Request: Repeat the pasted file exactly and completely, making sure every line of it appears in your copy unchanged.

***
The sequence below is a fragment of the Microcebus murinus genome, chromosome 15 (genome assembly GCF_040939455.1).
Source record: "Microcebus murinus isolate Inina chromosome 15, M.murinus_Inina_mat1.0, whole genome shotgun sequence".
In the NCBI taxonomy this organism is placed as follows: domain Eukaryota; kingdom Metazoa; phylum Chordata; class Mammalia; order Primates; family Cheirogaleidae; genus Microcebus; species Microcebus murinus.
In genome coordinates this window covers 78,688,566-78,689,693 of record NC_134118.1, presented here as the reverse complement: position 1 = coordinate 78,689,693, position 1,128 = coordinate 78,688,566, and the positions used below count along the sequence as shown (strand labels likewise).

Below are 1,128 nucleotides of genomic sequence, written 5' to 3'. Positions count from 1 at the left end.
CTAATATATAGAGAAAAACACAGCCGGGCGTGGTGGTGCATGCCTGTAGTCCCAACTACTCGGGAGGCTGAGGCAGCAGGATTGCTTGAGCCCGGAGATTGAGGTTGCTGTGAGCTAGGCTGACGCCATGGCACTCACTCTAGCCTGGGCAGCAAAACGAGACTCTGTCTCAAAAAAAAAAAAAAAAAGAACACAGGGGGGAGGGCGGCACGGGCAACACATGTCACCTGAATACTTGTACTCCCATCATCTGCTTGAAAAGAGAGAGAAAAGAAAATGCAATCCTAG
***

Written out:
The sequence below is a fragment of the Microcebus murinus genome, chromosome 15 (genome assembly GCF_040939455.1).
Source record: "Microcebus murinus isolate Inina chromosome 15, M.murinus_Inina_mat1.0, whole genome shotgun sequence".
In the NCBI taxonomy this organism is placed as follows: domain Eukaryota; kingdom Metazoa; phylum Chordata; class Mammalia; order Primates; family Cheirogaleidae; genus Microcebus; species Microcebus murinus.
In genome coordinates this window covers 78,688,566-78,689,693 of record NC_134118.1, presented here as the reverse complement: position 1 = coordinate 78,689,693, position 1,128 = coordinate 78,688,566, and the positions used below count along the sequence as shown (strand labels likewise).

Below are 1,128 nucleotides of genomic sequence, written 5' to 3'. Positions count from 1 at the left end.
CTAATATATAGAGAAAAACACAGCCGGGCGTGGTGGTGCATGCCTGTAGTCCCAACTACTCGGGAGGCTGAGGCAGCAGGATTGCTTGAGCCCGGAGATTGAGGTTGCTGTGAGCTAGGCTGACGCCATGGCACTCACTCTAGCCTGGGCAGCAAAACGAGACTCTGTCTCAAAAAAAAAAAAAAAAAGAACACAGGGGGGAGGGCGGCACGGGCAACACATGTCACCTGAATACTTGTACTCCCATCATCTGCTTGAAAAGAGAGAGAAAAGAAAATGCAATCCTAG